A good speech will definitely make use of attention grabbers. In public speeches, the audience will generally have rather short attention spans. Hence, in long speeches that are 2 hours or more, there is a need to have more compelling attention grabbers in order to capture and maintain the audience’s attention.
Let us look at some features of an effective attention grabber.
- Firstly, effective attention grabbers are sometimes unexpected
- Secondly, audiences usually have their own worries and troubles on their minds. Does the attention grabber break the pre-occupation that is pre-existing in their minds?
- Next, does it generate curiosity in the minds of the audience?
- Finally, does the attention grabber relevant to the message of the speaker? Does it create a positive relationship?
With these factors in mind, let us look at 10 commonly used attention grabbers.
1. Ask a question – Asking a question challenges the mind of the audience, putting them in a thinking active mode instead of a receiving passive mode. A question is easy to ask and also serves as an effective tool to buy the speaker time to think about the next point.
2. Use an anecdote or story – Everybody loves a good story, so why not tell a good one? This story can be anything in the real world that is related to your topic.
3. Give a definition – This technique is good for speeches at scientific conferences for instance, and helps to clarify ambiguous terms within the speech.
4. Use a quote – A quote, when used appropriately, can easily be used to motivate, inspire or enthrall an audience.
5. Use an analogy – This technique involves likening the topic of subject to a more understandable frame of reference that the audience can understand. It is useful when describing certain features or benefits.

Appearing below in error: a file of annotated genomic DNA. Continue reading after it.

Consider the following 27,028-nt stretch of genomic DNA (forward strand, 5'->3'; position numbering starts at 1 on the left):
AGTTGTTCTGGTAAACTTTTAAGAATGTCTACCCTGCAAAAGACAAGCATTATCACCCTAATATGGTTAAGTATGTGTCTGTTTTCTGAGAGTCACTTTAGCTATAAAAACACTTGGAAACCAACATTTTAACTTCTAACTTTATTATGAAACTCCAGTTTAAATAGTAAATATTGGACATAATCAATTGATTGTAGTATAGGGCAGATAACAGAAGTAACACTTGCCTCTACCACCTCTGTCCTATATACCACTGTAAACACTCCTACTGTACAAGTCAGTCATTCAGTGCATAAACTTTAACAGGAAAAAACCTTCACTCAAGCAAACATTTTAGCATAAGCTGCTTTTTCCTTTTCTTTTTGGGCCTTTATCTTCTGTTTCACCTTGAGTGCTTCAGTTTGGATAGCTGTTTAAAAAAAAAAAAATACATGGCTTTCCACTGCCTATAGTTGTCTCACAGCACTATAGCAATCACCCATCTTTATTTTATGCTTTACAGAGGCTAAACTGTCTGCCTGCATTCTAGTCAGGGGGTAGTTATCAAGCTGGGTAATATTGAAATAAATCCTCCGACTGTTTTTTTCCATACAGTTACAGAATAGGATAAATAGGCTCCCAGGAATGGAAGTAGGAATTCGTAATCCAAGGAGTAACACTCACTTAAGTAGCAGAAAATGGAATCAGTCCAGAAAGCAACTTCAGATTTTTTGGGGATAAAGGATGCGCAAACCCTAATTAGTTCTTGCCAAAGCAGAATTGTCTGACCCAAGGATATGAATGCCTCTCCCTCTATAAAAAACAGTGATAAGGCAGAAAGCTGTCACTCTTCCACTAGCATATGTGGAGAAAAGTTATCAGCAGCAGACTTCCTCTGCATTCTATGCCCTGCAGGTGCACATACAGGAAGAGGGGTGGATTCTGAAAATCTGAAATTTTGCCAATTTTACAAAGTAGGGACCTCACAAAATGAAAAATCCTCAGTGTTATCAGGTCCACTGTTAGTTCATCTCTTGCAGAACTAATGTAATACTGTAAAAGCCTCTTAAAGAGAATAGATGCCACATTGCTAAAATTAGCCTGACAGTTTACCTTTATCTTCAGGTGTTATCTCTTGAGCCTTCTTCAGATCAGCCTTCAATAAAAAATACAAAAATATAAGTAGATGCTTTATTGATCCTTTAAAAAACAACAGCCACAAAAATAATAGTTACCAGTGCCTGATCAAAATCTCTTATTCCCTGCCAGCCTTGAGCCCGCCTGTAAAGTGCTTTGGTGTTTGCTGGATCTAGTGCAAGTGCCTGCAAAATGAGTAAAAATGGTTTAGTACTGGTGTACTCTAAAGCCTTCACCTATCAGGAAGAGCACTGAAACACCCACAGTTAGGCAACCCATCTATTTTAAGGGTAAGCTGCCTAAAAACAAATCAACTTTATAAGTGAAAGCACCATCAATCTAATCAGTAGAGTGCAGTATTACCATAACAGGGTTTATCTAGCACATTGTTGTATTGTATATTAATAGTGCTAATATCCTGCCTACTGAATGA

For example, you could say; “Finding the correct job ls like finding the correct pair of shoes, you know when you have found a perfect fit.” By using an analogy to relate your focus to a more common image, this will allow the audience to relate to your message more easily.
6. Use humor – It is common knowledge that audiences enjoy funny speeches. However, the trick to a good attention grabber is to use humor that is relevant to the topic.
7. Relate a personal experience – Personal experiences shared under this context must firstly, be interesting. Secondly, it has to be related to your message. The audience must be able to make the link between your story and your message or else what you will be doing is merely to tell the audience a story about yourself.
8. Give a demonstration – Conducting a demonstration helps people who like to absorb information visually. It also helps provide variety to your speech and serves as an interesting distraction to a tired audience.
9. Do a survey – A survey involves a question posed to the entire audience with the intention of determining their response as a group based on a show of hands. This allows you to count the response and will give you a rough idea of the situation.
10. Give a quiz – A quiz is similar to an actual test where questions of a more specific nature are posed to each member of an audience. It is generally not used for presentations of a more formal nature and is more appropriate for training-type workshops.